Resources and strategies for managing fear of needles and vaccination pain.

Needle fears are common. Greater than 60% of children, 20-50% of adolescents, and 20-30% of adults report some degree of needle fear. Approximately 5-10% of individuals avoid vaccines because of fear of needles.

We have science-backed strategies to effectively reduce vaccine pain and manage needle fears.

Dr. Katie Birnie spoke with Everett, a 15-year-old from Calgary, in this podcast with Alberta Health Services about strategies to manage pain and needle fears for the COVID-19 vaccine.

Dr. Katie Birnie was interviewed on the CBC Eyeopener and CBC Radio Active about how you can effectively manage needle fears and vaccination pain.


Dr. Katie Birnie and Erin Pols, a registered nurse, answer live Q & A questions about needles and needle fears through Telus Spark Tools on Tuesday series (February 2, 2021).  

Alam, H. (January 7, 2021). Fear of needles may keep some people from getting COVID-19 vaccine, experts say. CTV News.

Kost, H. (December 14, 2020). How to conquer the fear of needles in time for COVID-19 vaccine. CBC News. 

Research Evidence, Clinical Practice and Policy Recommendations

Clinical Practice Guideline on management of vaccination pain from birth to adulthood

Canadian Medical Association Journal (2015)


Clinical Practice Guideline on management of needle fears from birth to adulthood

Cognitive Behaviour Therapy (2016)


Recommendations based on the clinical practice guidelines above

World Health Organization (2015)


Resources for Needle Fears for Adults, Children, and Health Professionals

Workbook for adults to overcome fear of blood, needles, doctors and dentists

Martin A. Antony, PhD and Mark A. Watling, MD


Online interactive modules to overcome anxiety, including for fear of needles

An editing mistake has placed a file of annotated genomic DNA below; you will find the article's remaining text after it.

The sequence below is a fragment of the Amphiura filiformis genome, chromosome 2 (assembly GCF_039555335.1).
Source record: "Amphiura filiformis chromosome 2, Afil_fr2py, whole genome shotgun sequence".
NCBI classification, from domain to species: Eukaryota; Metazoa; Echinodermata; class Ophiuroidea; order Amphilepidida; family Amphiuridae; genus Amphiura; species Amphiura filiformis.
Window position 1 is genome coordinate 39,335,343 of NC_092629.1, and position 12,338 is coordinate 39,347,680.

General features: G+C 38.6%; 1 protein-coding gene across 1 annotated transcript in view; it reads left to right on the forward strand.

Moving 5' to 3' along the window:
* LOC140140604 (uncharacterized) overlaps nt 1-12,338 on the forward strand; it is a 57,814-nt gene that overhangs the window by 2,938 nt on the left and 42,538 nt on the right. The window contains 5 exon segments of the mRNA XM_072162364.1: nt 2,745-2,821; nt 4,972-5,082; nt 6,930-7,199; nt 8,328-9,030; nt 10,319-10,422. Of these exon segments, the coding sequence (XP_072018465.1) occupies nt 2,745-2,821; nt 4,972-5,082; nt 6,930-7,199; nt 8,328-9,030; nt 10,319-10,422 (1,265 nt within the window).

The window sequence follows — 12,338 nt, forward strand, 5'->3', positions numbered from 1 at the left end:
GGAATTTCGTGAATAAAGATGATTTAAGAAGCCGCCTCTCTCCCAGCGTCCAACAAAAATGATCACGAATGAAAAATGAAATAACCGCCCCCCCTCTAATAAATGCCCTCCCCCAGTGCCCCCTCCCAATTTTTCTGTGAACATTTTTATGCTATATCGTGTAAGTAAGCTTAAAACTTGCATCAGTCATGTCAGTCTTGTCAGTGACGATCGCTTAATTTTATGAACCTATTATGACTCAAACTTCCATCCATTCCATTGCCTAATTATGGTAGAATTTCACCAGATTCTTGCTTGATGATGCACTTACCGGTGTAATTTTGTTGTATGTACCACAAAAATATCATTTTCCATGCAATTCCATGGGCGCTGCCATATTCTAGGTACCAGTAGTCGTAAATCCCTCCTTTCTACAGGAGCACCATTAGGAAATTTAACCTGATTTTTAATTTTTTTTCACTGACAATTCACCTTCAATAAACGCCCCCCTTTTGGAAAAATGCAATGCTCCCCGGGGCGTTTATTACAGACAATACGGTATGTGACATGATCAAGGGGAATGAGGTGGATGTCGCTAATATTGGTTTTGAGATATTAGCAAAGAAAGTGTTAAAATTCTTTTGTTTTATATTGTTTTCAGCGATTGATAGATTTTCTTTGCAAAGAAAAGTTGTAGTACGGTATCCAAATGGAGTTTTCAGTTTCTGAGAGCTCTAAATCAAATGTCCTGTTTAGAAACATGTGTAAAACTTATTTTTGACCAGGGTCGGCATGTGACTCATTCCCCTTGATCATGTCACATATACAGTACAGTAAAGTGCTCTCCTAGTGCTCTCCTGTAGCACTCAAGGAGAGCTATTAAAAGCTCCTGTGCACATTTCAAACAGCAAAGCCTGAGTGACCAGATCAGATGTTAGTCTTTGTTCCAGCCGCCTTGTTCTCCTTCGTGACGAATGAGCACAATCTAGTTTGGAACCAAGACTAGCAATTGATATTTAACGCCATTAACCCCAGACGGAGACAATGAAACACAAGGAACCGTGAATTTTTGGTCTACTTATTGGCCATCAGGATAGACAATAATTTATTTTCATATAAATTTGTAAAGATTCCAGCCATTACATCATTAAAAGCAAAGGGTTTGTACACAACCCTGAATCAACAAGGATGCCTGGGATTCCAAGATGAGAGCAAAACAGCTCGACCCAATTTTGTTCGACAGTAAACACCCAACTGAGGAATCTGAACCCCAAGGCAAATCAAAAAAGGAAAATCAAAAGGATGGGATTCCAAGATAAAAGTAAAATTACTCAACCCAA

My Anxiety Plan from Anxiety Canada

https://bit.ly/3me6Yj8 (for Adults)

https://bit.ly/3mfbei6 (for Children and Teens)

Needle fears and muscle tension strategy for needle related fainting

Handouts on Immunize Canada website created by the Pediatric Pain, Health and Communication Lab, University of Guelph

Needle fears

Muscle tension for fainting

Resources for Needle Pain Management for Adults, Children, and Health Professionals

Resources for children, parents, adults, and health professionals

Suite of handouts, videos, and other resources on Immunize Canada


1-pager for parents summarizing what strategies to do before, during, and after the needle

Parents Canada (2015)


It Doesn’t Have to Hurt YouTube Video

Viewed over 275,000 times, this video shares evidence-based pain management for needle procedures with kids. Available in English/French and subtitled in 18 different languages.

It Doesn’t Have to Hurt (2013)


#ItDoesntHaveToHurt is a social media initiative to improve parents’ awareness and use of evidence-based information about children’s pain.

Read more: 

Latest article in partnership with Solutions for Kids in Pain (SKIP) and YMC:

“More Than Ever Vaccines Are Crucial But My Daughter Is Terrified of Needles” (2020)


Fear of needles: 5 simple ways to ease vaccination pain for your child (and yourself)

Article on the Conversation Canada (April 2020)


The CARDTM system teaches pain management strategies for school-based immunization clinics for families, youth, and health professionals

C-Comfort, A-Ask, R-Relax, D-Distract

CanVax (2019)


Resources for the Media

Positive vaccination images that are medically accurate, inclusive, and free to download

“The stock photography commonly used in stories about vaccines are often medically inaccurate in a range of ways, from showing the wrong syringes to showing shots being administered incorrectly… imagery that’s frightening and inaccurate only further perpetuates the idea that vaccines are just scary, painful, and something both parents and their children dread.”

SELF (2019)


*Blog header image credited from this source.


How two Canadian initiatives are advancing children’s pain research and practice. Interview by Sim Jhutti. PainBC Pain Waves Podcast.

Canada is known as a world leader in children’s pain research, yet it often takes a long time for emerging evidence to make its way into standard clinical practice.


Birnie, K.A. (2020, February 29).